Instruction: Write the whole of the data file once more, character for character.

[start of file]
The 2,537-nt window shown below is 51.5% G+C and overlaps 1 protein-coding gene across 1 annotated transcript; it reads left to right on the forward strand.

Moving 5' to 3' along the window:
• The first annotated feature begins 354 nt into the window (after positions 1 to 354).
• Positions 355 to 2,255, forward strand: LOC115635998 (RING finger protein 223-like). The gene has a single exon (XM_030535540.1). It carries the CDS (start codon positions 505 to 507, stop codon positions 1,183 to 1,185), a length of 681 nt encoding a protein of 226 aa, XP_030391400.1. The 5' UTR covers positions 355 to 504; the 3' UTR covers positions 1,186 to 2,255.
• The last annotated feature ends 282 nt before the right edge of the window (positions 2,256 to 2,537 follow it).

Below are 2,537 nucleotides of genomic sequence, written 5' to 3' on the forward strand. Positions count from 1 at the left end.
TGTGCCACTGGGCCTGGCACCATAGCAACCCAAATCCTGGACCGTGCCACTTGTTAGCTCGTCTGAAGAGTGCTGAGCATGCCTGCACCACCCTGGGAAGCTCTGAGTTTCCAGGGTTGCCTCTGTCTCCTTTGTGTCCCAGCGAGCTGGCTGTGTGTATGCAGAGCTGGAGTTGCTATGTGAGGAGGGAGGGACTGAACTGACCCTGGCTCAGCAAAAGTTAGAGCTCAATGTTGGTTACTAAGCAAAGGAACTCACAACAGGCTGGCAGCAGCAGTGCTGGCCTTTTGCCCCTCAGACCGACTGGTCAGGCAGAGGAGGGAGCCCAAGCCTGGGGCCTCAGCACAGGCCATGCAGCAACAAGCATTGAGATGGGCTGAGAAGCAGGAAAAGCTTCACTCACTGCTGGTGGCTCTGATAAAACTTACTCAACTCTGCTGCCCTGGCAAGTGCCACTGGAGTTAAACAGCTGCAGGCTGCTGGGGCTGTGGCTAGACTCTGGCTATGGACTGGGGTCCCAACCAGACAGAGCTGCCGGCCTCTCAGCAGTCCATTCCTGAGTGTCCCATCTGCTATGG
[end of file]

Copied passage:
The 2,537-nt window shown below is 51.5% G+C and overlaps 1 protein-coding gene across 1 annotated transcript; it reads left to right on the forward strand.

Moving 5' to 3' along the window:
• The first annotated feature begins 354 nt into the window (after positions 1 to 354).
• Positions 355 to 2,255, forward strand: LOC115635998 (RING finger protein 223-like). The gene has a single exon (XM_030535540.1). It carries the CDS (start codon positions 505 to 507, stop codon positions 1,183 to 1,185), a length of 681 nt encoding a protein of 226 aa, XP_030391400.1. The 5' UTR covers positions 355 to 504; the 3' UTR covers positions 1,186 to 2,255.
• The last annotated feature ends 282 nt before the right edge of the window (positions 2,256 to 2,537 follow it).

Below are 2,537 nucleotides of genomic sequence, written 5' to 3' on the forward strand. Positions count from 1 at the left end.
TGTGCCACTGGGCCTGGCACCATAGCAACCCAAATCCTGGACCGTGCCACTTGTTAGCTCGTCTGAAGAGTGCTGAGCATGCCTGCACCACCCTGGGAAGCTCTGAGTTTCCAGGGTTGCCTCTGTCTCCTTTGTGTCCCAGCGAGCTGGCTGTGTGTATGCAGAGCTGGAGTTGCTATGTGAGGAGGGAGGGACTGAACTGACCCTGGCTCAGCAAAAGTTAGAGCTCAATGTTGGTTACTAAGCAAAGGAACTCACAACAGGCTGGCAGCAGCAGTGCTGGCCTTTTGCCCCTCAGACCGACTGGTCAGGCAGAGGAGGGAGCCCAAGCCTGGGGCCTCAGCACAGGCCATGCAGCAACAAGCATTGAGATGGGCTGAGAAGCAGGAAAAGCTTCACTCACTGCTGGTGGCTCTGATAAAACTTACTCAACTCTGCTGCCCTGGCAAGTGCCACTGGAGTTAAACAGCTGCAGGCTGCTGGGGCTGTGGCTAGACTCTGGCTATGGACTGGGGTCCCAACCAGACAGAGCTGCCGGCCTCTCAGCAGTCCATTCCTGAGTGTCCCATCTGCTATGG